If you contribute, you will have ten times the presence of someone who doesn’t. And it will continue to grow from there.

Becoming a person who helps people precedes building a business that helps people. It’s not a coincidence.

Note: Theme

Minimalist entrepreneurs don’t have millions of dollars, nor do they want to manufacture problems for people. Instead, we believe that people already have enough problems, and that our role is to help them get rid of one. That is why it is so key to start with community. If you try to make something for everyone, you will likely end up making something that no one really wants or needs. Once you know the group of people you want to help, you will start to see their problems much more readily. There are more problems than businesses. You just have to find them.

Let me tell you a secret. Every founder, even the most successful ones, knows nothing at the beginning, and learns from there. This is about interests, not skills. Instead of focusing on the things you do not know, focus on the things you do.

set aside your concerns about funding and software, and focus on your first customers, using your time and your expertise to solve real problems for real people.

As you fulfill the first customer cycle, document each part of the process so that with every consecutive customer you have a playbook. This document will be the true MVP of your business. I’m not talking about the minimum viable product that we’re all trying to build and to launch. I’m talking about the manual valuable process that precedes it and will be the foundation for the business you’re trying to build.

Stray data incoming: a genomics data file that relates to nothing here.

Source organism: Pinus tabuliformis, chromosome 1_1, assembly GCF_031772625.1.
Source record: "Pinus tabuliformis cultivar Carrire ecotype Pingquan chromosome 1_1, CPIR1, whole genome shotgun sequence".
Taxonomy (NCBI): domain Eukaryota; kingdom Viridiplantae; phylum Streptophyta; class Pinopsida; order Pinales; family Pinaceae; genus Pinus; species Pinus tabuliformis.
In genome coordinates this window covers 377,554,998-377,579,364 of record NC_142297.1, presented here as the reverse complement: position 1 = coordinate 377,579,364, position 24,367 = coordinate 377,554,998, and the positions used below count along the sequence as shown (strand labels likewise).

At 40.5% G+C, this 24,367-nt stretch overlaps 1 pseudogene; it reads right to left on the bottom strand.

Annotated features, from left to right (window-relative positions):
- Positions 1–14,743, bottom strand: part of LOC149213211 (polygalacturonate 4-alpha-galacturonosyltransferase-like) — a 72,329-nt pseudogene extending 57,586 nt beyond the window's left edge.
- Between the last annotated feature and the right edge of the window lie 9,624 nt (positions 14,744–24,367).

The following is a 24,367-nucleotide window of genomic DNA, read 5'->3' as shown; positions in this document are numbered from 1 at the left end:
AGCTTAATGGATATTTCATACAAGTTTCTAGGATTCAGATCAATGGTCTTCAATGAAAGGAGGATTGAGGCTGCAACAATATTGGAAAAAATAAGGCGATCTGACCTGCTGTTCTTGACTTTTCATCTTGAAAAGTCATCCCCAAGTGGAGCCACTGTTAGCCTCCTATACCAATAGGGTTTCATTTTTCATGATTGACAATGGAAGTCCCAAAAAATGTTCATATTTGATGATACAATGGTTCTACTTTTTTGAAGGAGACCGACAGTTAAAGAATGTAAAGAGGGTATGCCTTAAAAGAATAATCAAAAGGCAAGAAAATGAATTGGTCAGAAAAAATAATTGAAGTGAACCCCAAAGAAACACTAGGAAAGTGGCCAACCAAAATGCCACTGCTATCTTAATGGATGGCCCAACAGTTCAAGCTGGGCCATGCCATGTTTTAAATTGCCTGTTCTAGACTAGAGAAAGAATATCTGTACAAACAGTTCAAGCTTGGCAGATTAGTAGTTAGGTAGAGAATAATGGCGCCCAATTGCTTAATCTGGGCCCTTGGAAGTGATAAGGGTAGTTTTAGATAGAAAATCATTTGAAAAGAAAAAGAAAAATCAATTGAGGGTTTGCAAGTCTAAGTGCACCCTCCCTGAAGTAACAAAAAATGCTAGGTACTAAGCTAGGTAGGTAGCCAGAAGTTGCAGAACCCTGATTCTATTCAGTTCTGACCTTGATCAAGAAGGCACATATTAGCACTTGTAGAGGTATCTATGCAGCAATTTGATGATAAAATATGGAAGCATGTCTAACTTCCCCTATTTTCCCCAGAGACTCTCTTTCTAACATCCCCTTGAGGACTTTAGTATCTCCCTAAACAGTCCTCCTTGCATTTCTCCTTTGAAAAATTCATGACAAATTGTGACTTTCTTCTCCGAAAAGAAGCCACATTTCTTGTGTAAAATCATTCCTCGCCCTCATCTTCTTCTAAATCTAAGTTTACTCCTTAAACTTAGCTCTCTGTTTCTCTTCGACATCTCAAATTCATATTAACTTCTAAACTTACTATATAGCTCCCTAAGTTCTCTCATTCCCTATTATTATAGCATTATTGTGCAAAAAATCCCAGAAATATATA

Build Last

Even after you help your first few customers, you might not be totally sure how to solve the problem you have chosen to solve for your community, but one of the easiest ways to get started and to experiment is to freelance.

Selling your time does not scale nearly as well as other types of businesses but can generate positive cash flow much sooner, giving you the breathing room to think about what comes next.

If you make a false start, just go back, reset, and begin again. Nothing you’ve done or learned is ever wasted. A sustainable, growing business will take years to fully develop,

Every business starts by testing a hypothesis with real customers. And if you only have one customer, you can treat your startup like a white-glove service.

The goal of these meetings is to validate this hypothesis. It takes time to test and honest reflection to recognize when you are wrong. But it is better to be wrong now, when the stakes are low, than to be wrong after you have spent five years

When you are validating a hypothesis, do not ask leading questions—

For example, you shouldn’t ask: Would you pay for my product? Instead, ask: Why haven’t you been able to fix this already?

Another benefit of this approach: You can charge for it. If you are genuinely helping someone, you do not need to wait until you have a product to sell